Kings have rejected Catholicism in favor of the Church of England; they have confronted nobility, survived Civil War, acquiesced finally in the advent of parliamentary government, and after several hundred years spent attempting to control France, they moved on from their Anglo-Saxon spit of territory to an empire that literally spanned the globe.

If Kings are not fully responsible, they are certainly a major ingredient in this concoction of power, wealth and influence.  Knowing something about them, their inclinations, actions and failures, provides a continuity that allows a visitor, or a reader to feel both a physical and a mythical connection to the English past.

And for all of the jibber-jabber about the “Royals” and the current scandals that visit Buckingham Palace, history helps us to understand that in many, many respects, the Crown is as full of integrity and as solidly rooted in England today as it was in the time of William I.  When asked about that on a day when they are in a reflective mood, most Brits will agree, and in this age, a majority confers validity.
KING HENRY (TUDOR) VII
KING HENRY VIII
QUEEN ELIZABETH I
QUEEN ELIZABETH II
QUEEN VICTORIA
KING RICHARD III
Humpty Dumpty sat on a wall.
Humpty Dumpty had a great fall.
All the King’s horses and all the King’s men,
Couldn’t put Humpty together again.
ALL THE QUEEN'S HORSES AND ALL THE QUEEN'S MEN


Of course, since one is talking about power of an unusual sort, no English kingship is likely to be without controversy.  Every monarch has a story to tell and every story contributes to the larger blanket which England has draped over world affairs.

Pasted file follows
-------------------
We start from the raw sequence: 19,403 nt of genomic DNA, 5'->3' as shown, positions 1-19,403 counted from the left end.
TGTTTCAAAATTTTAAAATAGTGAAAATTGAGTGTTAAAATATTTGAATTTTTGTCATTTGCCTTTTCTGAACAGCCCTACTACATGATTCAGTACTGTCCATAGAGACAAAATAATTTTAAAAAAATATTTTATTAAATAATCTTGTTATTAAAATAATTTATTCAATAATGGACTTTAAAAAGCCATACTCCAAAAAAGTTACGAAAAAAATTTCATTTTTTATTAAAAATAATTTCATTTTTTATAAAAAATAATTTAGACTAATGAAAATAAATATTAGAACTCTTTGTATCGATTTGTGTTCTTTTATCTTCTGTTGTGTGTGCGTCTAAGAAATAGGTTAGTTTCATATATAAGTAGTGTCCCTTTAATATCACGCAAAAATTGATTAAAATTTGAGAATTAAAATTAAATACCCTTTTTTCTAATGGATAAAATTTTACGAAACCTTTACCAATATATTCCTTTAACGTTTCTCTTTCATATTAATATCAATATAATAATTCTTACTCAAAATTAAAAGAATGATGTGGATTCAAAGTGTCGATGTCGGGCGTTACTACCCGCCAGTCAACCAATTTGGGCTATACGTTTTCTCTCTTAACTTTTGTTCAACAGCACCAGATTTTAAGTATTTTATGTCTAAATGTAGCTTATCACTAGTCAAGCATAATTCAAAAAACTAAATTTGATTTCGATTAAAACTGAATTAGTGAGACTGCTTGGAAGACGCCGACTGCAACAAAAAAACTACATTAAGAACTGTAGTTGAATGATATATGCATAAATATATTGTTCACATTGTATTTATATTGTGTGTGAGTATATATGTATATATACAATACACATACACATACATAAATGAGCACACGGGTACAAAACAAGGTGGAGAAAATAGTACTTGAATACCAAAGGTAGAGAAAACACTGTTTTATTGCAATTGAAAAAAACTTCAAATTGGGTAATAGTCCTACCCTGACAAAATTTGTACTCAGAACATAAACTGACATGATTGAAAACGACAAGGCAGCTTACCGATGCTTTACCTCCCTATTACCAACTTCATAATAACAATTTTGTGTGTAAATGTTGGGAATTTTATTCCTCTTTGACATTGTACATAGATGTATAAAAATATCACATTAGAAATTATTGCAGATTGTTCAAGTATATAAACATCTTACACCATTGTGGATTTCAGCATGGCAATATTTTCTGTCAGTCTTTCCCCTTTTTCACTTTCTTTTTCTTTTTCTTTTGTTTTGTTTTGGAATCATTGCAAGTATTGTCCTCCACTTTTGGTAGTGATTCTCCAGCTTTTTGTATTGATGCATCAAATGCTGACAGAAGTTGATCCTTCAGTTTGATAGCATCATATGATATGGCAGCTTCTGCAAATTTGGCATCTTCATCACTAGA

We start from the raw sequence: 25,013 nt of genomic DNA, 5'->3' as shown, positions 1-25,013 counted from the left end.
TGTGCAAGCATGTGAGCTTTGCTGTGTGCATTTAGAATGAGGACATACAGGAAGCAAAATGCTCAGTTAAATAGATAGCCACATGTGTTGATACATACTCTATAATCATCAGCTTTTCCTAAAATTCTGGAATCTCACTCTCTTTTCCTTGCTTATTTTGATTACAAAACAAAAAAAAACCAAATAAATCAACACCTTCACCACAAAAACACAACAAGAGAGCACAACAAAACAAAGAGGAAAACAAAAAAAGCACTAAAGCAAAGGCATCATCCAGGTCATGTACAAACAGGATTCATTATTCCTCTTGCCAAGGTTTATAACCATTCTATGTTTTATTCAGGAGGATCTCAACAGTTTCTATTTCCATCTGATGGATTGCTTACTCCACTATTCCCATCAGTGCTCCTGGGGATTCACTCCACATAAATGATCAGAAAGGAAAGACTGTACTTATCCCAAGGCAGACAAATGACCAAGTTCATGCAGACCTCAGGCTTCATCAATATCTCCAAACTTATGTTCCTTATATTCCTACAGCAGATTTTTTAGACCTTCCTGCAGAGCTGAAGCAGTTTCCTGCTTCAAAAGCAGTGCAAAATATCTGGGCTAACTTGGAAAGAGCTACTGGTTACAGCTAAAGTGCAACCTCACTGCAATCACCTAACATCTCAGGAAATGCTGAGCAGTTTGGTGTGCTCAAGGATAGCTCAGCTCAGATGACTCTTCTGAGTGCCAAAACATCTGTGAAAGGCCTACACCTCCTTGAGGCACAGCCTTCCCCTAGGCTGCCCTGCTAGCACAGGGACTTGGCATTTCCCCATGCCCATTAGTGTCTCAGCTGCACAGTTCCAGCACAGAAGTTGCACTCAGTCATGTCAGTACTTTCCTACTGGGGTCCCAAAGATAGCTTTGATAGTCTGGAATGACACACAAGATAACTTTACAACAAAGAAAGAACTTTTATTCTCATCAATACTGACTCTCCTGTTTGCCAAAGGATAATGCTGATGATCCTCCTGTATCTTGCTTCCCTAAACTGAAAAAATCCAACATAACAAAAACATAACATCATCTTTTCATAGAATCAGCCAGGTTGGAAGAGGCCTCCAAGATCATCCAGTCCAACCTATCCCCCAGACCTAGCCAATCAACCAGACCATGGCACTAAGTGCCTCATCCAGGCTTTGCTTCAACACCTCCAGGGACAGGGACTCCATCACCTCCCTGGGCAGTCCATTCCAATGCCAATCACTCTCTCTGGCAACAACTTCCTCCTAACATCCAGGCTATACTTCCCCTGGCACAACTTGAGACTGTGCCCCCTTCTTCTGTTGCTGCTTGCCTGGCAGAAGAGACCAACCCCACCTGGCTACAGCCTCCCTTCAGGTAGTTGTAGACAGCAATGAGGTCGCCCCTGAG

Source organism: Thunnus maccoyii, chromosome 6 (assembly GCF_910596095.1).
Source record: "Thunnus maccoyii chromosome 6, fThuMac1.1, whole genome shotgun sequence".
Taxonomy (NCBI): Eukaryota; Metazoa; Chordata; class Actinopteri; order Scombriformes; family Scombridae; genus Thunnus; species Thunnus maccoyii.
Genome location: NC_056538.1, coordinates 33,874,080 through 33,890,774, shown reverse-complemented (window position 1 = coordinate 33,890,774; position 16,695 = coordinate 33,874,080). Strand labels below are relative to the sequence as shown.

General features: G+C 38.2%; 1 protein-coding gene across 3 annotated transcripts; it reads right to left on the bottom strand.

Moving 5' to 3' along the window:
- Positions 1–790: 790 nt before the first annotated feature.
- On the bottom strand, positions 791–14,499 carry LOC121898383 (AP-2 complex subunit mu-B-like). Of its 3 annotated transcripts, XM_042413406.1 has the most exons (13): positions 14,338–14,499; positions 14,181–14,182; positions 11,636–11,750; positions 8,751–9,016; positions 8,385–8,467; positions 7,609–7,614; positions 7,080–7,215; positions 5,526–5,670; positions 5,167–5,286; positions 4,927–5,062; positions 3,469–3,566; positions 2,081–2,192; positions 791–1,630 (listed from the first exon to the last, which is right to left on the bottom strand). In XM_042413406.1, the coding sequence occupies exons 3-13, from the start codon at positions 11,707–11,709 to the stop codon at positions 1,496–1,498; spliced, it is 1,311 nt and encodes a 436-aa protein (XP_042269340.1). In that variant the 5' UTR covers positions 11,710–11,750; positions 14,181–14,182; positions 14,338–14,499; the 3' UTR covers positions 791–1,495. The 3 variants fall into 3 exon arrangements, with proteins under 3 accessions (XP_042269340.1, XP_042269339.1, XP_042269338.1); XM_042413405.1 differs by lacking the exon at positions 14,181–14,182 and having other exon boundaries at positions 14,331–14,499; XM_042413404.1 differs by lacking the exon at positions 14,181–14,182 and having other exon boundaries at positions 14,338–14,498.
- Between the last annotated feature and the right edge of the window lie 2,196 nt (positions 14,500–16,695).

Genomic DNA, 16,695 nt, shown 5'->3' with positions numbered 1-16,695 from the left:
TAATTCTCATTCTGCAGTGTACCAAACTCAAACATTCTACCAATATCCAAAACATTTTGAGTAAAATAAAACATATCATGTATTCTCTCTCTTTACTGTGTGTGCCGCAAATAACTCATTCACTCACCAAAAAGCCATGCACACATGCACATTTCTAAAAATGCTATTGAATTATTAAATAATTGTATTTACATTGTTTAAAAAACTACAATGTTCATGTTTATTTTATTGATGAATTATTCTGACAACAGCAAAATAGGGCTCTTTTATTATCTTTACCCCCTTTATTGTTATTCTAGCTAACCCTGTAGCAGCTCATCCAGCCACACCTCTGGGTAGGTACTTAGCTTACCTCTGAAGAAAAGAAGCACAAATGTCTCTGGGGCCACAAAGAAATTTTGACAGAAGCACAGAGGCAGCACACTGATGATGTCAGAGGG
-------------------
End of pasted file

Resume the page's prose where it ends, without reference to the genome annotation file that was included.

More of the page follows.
So this story is essentially about three men: William I, The Conqueror, (1066-1087), the man who last successfully invaded England from across the English channel in 1066 A.D. (
Click Here For Reflection on this Accomplishment). 

Another Kingly presence is that of Edward III (1327-1377), a man whose long hold on the throne encompassed some of the major events of English history: The Hundred Years War, The Black Death, and the Origins of the Royal Order of the Garter,

In every story with mainline heroes, there has to be someone in the shadows; one who never occupies center stage but whose supporting role is essential to the main plot.  Our story has a man like that:

Sir John of Gaunt, fourth son of Edward III, co-regent to Richard II, father of Henry IV, and grandfather of Henry V.  Moreover, he is the link to the crown that allowed Henry Tudor to lay claim and win it, thus inaugurating the most successful line of kings in the history of the nation.

These two Kings, and John of Gaunt, are selected also because Linda traces her genealogical lines through her father, Henry (Mutt) Hannon, directly to all three of them.  That is to say, if they had not lived, she would not have lived, nor would she be living still, nor would I have married her, nor would I be sitting here writing about them.
WILLIAM THE CONQUEROR
KING EDWARD III
So, keeping that in mind, let me tell you some stories about our travel to London in early December 2003.  We were there to look around the old neighborhood and see some of the stomping grounds of Linda’s “ancestors.”  This trip was something like revisiting Taft, but with a little more history and a little more polish. (Click Here to Visit Taft)